Are sustainable poultry claims all they’re cracked up to be?

The chicken industry says its meat is better for the planet than beef, but efficiency claims come with setbacks for animal welfare

Most Canadians care about climate change. Some are even willing to alter what they eat in an effort to curb their individual impact on the planet. Beef in particular has taken much of the recent heat for its contribution to global warming, while chicken has flown under the radar. Chicken production comes with a notably smaller carbon footprint when compared to other meats. But as some experts point out, sustainability claims made by Canadian chicken marketers may not be all that they appear, and producing chicken that is relatively better for the planet can come at great cost to animals.

In the lead-up to Canada’s federal election this fall, the Chicken Farmers of Canada (CFC) – an industry lobbying and marketing group that represents 2,800 chicken farmers – was busy promoting chicken as a climate solution. In an August 19 tweet, CFC pushed the idea that compared to the rest of the world, “Canadian chicken has one of the lowest carbon footprints of all.”

Around the same time, CFC released a poll by Abacus Data it had commissioned that found 82% of Canadians support the supply management system that chicken farming operates under. The industry group heralded the survey of 5,000 Canadians as proof that the “Canadian chicken sector is very popular heading into a federal election” and that “party support for the chicken sector will bolster the vote strength, attract opposition voters, and bring in swing voters.”

The tweet and survey were part of a larger effort by the chicken industry to push its products as the sustainable protein of choice for many Canadians. CFC first created a campaign called Let’s Talk Chicken to promote its Sustainability Excellence Commitment program a few years back. More recently, the group published a “Life Cycle Assessment” that claimed the carbon footprint of Canadian chicken decreased by 37% over the last four decades “due to major productivity gains and improvements in the feed to gain conversion ratio.”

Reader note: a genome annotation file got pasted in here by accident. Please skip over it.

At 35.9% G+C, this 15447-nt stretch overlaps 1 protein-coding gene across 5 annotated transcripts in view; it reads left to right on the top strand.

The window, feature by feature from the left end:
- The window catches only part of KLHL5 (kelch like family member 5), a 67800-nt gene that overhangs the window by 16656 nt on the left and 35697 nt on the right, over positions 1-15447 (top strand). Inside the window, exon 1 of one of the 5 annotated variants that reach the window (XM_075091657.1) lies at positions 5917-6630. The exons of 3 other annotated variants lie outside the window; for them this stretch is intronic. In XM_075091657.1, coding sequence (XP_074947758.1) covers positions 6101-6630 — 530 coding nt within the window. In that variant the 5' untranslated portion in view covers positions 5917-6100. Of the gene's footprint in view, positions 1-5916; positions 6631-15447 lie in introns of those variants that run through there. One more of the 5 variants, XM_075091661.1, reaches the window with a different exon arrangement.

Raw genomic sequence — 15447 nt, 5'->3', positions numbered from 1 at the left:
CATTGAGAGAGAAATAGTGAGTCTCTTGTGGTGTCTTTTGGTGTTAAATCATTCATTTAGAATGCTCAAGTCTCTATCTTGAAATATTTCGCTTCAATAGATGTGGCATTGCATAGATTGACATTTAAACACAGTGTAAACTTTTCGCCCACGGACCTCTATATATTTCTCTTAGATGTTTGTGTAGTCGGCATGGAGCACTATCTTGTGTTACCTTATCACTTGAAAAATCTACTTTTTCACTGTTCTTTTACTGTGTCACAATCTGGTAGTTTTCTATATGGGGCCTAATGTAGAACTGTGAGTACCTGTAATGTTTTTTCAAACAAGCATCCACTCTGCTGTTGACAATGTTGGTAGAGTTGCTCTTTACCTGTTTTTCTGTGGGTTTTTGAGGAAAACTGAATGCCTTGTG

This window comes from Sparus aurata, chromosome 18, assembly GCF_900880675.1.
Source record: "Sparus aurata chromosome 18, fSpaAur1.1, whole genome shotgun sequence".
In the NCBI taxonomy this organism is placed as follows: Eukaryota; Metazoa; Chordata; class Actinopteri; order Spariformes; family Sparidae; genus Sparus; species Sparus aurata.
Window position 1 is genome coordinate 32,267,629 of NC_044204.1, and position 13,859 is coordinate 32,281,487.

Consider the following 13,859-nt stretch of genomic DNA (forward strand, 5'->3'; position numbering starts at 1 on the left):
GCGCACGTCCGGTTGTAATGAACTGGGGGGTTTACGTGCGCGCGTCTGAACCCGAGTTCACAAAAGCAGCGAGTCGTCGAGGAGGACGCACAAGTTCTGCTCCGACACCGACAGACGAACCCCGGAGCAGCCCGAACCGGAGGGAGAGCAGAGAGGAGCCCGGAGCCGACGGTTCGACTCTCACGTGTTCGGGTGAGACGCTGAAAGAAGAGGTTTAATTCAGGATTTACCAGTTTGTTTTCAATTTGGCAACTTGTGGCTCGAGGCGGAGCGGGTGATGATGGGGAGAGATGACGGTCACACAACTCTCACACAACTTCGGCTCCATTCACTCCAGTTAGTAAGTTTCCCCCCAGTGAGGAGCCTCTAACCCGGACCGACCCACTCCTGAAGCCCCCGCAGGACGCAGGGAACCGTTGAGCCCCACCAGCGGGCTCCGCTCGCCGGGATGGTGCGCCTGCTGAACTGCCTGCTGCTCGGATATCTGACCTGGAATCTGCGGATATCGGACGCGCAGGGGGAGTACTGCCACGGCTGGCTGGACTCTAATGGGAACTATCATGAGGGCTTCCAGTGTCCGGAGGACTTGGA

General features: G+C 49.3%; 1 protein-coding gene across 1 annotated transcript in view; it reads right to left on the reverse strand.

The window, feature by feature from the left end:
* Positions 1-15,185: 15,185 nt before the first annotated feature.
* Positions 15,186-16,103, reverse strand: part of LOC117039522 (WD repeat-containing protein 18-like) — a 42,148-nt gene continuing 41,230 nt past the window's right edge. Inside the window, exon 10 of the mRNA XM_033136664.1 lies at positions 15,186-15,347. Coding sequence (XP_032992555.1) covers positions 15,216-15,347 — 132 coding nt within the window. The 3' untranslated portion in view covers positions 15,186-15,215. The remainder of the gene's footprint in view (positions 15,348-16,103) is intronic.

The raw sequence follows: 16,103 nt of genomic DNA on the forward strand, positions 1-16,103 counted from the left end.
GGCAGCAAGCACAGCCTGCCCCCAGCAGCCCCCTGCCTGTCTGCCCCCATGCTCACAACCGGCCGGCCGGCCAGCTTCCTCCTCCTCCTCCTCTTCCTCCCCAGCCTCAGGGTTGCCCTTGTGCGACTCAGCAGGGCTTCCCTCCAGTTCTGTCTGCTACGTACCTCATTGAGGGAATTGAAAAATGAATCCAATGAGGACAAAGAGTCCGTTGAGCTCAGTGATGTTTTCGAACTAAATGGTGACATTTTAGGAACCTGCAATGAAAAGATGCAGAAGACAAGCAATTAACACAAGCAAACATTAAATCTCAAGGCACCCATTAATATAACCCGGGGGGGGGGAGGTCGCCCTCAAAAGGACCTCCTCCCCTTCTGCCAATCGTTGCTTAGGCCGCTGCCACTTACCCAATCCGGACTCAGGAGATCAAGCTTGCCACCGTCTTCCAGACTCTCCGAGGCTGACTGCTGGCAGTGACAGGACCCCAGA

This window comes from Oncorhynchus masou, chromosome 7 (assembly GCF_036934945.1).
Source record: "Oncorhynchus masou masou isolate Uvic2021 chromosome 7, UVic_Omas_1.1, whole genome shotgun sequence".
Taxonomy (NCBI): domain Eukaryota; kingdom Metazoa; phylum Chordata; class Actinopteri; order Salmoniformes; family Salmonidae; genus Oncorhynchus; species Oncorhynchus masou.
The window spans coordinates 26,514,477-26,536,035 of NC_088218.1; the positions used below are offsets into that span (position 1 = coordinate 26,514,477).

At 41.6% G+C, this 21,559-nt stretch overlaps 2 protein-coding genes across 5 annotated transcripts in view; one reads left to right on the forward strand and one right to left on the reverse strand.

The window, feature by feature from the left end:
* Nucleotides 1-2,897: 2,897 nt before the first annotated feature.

But what exactly are these gains in productivity, and what does that feed conversion ratio mean for the environment? While raising chickens in our own country might sound wholesome on a food label, what, if anything, does that translate into for the animals and the planet?

Low-carbon poultry?

Research suggests that minimizing or forgoing meat consumption, in particular red meat, can be a key component to keeping climate chaos at bay. And polls show Canadians are taking that to heart, with one in four having considered cutting their beef consumption in the last year, according to a 2021 survey by the Agri-food Analytics Lab and Dalhousie University. However, as beef consumption in Canada has decreased in recent years, chicken consumption has boomed by almost 20 pounds per person since 1998. As of 2020, chicken is the most consumed meat in Canada. Of the nearly 834 million land animals slaughtered in Canada in 2019, around 90% of those are meat chickens. So how has CFC managed to make farming those hundreds of millions of animals more eco-efficient?